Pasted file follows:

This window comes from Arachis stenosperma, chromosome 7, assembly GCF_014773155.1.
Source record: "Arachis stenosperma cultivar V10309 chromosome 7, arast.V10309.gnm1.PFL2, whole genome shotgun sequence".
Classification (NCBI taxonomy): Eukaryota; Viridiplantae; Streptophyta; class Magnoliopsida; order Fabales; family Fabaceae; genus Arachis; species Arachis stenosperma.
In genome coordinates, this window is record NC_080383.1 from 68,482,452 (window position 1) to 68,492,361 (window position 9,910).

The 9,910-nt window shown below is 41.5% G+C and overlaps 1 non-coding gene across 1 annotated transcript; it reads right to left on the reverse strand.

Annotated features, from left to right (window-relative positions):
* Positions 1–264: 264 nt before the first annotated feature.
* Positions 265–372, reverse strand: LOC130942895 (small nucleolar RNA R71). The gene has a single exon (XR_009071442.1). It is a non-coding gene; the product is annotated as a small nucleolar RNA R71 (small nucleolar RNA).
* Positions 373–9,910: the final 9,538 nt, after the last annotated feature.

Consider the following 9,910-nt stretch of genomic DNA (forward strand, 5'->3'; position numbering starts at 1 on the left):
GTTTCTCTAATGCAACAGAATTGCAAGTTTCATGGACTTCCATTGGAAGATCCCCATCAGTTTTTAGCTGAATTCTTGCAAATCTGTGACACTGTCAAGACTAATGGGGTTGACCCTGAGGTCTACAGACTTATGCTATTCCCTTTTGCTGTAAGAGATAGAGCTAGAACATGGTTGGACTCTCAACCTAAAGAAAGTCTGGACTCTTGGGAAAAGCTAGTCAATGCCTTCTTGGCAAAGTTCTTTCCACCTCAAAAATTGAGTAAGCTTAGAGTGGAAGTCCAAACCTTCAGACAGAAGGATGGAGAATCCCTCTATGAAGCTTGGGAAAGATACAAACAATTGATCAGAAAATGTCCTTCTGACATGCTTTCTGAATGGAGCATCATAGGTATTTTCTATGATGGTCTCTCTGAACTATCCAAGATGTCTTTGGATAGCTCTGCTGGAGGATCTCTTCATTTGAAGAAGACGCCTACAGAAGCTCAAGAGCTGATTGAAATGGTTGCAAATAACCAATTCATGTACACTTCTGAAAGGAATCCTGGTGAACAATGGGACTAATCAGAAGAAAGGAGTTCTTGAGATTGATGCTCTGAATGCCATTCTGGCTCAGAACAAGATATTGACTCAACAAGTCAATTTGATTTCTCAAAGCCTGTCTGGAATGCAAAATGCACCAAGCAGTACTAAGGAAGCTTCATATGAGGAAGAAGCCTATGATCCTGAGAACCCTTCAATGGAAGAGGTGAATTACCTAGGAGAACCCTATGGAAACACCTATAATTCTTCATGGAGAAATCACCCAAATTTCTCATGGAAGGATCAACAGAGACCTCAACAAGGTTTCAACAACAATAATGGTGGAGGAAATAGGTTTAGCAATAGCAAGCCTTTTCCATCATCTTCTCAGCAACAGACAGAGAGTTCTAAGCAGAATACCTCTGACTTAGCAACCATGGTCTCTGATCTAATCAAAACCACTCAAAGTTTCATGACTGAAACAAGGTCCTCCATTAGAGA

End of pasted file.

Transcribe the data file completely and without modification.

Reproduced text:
This window comes from Arachis stenosperma, chromosome 7, assembly GCF_014773155.1.
Source record: "Arachis stenosperma cultivar V10309 chromosome 7, arast.V10309.gnm1.PFL2, whole genome shotgun sequence".
Classification (NCBI taxonomy): Eukaryota; Viridiplantae; Streptophyta; class Magnoliopsida; order Fabales; family Fabaceae; genus Arachis; species Arachis stenosperma.
In genome coordinates, this window is record NC_080383.1 from 68,482,452 (window position 1) to 68,492,361 (window position 9,910).

The 9,910-nt window shown below is 41.5% G+C and overlaps 1 non-coding gene across 1 annotated transcript; it reads right to left on the reverse strand.

Annotated features, from left to right (window-relative positions):
* Positions 1–264: 264 nt before the first annotated feature.
* Positions 265–372, reverse strand: LOC130942895 (small nucleolar RNA R71). The gene has a single exon (XR_009071442.1). It is a non-coding gene; the product is annotated as a small nucleolar RNA R71 (small nucleolar RNA).
* Positions 373–9,910: the final 9,538 nt, after the last annotated feature.

Consider the following 9,910-nt stretch of genomic DNA (forward strand, 5'->3'; position numbering starts at 1 on the left):
GTTTCTCTAATGCAACAGAATTGCAAGTTTCATGGACTTCCATTGGAAGATCCCCATCAGTTTTTAGCTGAATTCTTGCAAATCTGTGACACTGTCAAGACTAATGGGGTTGACCCTGAGGTCTACAGACTTATGCTATTCCCTTTTGCTGTAAGAGATAGAGCTAGAACATGGTTGGACTCTCAACCTAAAGAAAGTCTGGACTCTTGGGAAAAGCTAGTCAATGCCTTCTTGGCAAAGTTCTTTCCACCTCAAAAATTGAGTAAGCTTAGAGTGGAAGTCCAAACCTTCAGACAGAAGGATGGAGAATCCCTCTATGAAGCTTGGGAAAGATACAAACAATTGATCAGAAAATGTCCTTCTGACATGCTTTCTGAATGGAGCATCATAGGTATTTTCTATGATGGTCTCTCTGAACTATCCAAGATGTCTTTGGATAGCTCTGCTGGAGGATCTCTTCATTTGAAGAAGACGCCTACAGAAGCTCAAGAGCTGATTGAAATGGTTGCAAATAACCAATTCATGTACACTTCTGAAAGGAATCCTGGTGAACAATGGGACTAATCAGAAGAAAGGAGTTCTTGAGATTGATGCTCTGAATGCCATTCTGGCTCAGAACAAGATATTGACTCAACAAGTCAATTTGATTTCTCAAAGCCTGTCTGGAATGCAAAATGCACCAAGCAGTACTAAGGAAGCTTCATATGAGGAAGAAGCCTATGATCCTGAGAACCCTTCAATGGAAGAGGTGAATTACCTAGGAGAACCCTATGGAAACACCTATAATTCTTCATGGAGAAATCACCCAAATTTCTCATGGAAGGATCAACAGAGACCTCAACAAGGTTTCAACAACAATAATGGTGGAGGAAATAGGTTTAGCAATAGCAAGCCTTTTCCATCATCTTCTCAGCAACAGACAGAGAGTTCTAAGCAGAATACCTCTGACTTAGCAACCATGGTCTCTGATCTAATCAAAACCACTCAAAGTTTCATGACTGAAACAAGGTCCTCCATTAGAGA